Risk-Takers, 3-Putts and the Kyle Reifers Mystery

While eating lunch and idly scanning subtitles of today’s broadcast of golf’s PGA Championship, I saw an analyst make an interesting claim. He said that the best putters in professional golf make more three putts (taking three putts to get the ball in the cup) than does the average professional golfer. Why? Because, he argued, the best putters hit the ball more firmly and confidently, with the result that if they miss their ball often ends up further past the hole. That causes them to 3-putt more often than do "lag" putters who are just trying to get the ball into the hole with no nastiness.

It’s a provocative idea, one that matches our preconceptions of how risk-takers behave. They take chances, and taking chances has consequences, like more putts from longer distances if they miss. Outside golf  a similar idea is in circulation, with it widely believed that the failures of risk-takers are more spectacular than the failures of the average person. You can hardly go down in flames if you didn’t go high and carry fuel in the first place.

While societal risk-taking is hard to measure and test, this golf risk-taking claim isn’t. I obtained putting statistics from the 2007 season, the most recent one for which I could find "3-putt" data. It showed the percentage of total holes played in the season in which a player had a 3-putt. The statistic varied between 1.6% (Sergio Garcia) and 4.9%! (Kyle Reifers). I matched this against putting skill for players in the same season, as measured by putts per green-in-regulation (GIR).  The latter varied from 1.72 (Tim Clark) to 1.87 (Jim Rutledge).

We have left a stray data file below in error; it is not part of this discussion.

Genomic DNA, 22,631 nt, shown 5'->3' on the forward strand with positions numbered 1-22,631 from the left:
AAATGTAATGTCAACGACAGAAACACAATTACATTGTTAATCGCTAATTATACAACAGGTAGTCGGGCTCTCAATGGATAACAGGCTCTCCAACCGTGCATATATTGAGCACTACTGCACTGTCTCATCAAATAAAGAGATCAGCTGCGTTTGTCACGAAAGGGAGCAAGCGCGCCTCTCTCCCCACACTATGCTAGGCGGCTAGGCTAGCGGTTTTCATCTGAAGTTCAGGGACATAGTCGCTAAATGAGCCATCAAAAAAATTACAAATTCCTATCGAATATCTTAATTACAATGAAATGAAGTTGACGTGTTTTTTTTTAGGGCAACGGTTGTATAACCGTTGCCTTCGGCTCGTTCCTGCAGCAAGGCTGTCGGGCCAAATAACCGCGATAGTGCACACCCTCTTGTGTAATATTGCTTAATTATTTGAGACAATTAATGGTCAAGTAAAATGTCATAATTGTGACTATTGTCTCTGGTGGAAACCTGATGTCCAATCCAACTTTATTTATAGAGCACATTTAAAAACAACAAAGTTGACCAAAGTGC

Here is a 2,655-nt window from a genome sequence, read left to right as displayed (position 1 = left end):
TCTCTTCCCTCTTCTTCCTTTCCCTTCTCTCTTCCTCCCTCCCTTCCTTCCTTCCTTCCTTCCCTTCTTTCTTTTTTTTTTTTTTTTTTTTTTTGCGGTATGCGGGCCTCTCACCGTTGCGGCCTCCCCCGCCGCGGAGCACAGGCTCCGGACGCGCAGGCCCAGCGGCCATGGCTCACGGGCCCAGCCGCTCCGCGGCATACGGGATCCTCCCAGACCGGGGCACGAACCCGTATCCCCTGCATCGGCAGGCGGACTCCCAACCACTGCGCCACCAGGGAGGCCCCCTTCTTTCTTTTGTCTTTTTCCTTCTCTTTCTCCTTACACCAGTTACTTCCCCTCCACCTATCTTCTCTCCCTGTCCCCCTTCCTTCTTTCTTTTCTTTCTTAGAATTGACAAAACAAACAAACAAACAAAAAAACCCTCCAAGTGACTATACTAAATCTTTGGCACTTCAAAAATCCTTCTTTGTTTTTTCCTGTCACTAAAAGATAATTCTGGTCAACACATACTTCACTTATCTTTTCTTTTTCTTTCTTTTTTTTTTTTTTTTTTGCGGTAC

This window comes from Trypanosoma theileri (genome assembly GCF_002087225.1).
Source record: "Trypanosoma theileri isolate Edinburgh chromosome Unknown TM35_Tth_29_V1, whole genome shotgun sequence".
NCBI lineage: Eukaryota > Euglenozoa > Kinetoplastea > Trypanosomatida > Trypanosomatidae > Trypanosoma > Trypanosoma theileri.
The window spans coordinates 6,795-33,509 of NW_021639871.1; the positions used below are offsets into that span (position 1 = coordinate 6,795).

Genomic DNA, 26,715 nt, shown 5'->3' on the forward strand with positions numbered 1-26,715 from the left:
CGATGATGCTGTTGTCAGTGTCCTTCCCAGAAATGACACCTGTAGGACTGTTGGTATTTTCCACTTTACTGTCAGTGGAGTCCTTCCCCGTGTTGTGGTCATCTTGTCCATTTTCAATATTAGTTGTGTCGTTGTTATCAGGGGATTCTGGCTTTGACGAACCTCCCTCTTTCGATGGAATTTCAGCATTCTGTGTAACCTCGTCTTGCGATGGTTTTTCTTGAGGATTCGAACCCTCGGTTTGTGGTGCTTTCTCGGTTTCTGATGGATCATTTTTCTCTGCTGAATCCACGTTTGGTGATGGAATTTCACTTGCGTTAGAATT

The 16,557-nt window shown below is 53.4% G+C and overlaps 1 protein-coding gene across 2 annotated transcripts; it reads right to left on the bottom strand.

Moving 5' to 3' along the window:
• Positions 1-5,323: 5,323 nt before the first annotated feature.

putting To test the claim, I took the the top 25 golfers by putting skill in 2007 and found their average percentage of 3-putts per hole played. I compared that to the average number of 3-putts per hole played by average professional golfers, as measured by golfers in the middle two skill quartiles by putts per GIR.

So, are the best putters more prone to 3-putts than are average professional golfers? No. The average percentage of 3-putts for a top putter is 2.64% of holes played, while the average for less skilled putters is 3.17%. It is, in other words, pretty much what you would expect: The best putters get less 3-putts, almost certainly because they are the best putters. The idea that they take more risks and end up with more 3-putts is just plain wrong. Risk-taking has consequences, but three-putt outbreaks among skilled putters is not one of them.

Related posts:

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  2. Remember When Credit Risk Was all the Rage?
  3. Blackjack, Banking, and the Risk of Not Taking Enough Risk
  4. Averse to Being Risk Adverse
  5. The U.S. Treasury Default Risk Meme

Comments

  1. Paul Kedrosky says:

    That's why I used putts/GIR, not just average putts as the measure ofputting skill. Birdies as a measure of putting skill is a moreproblematic measure, one that captures more things than putting skill.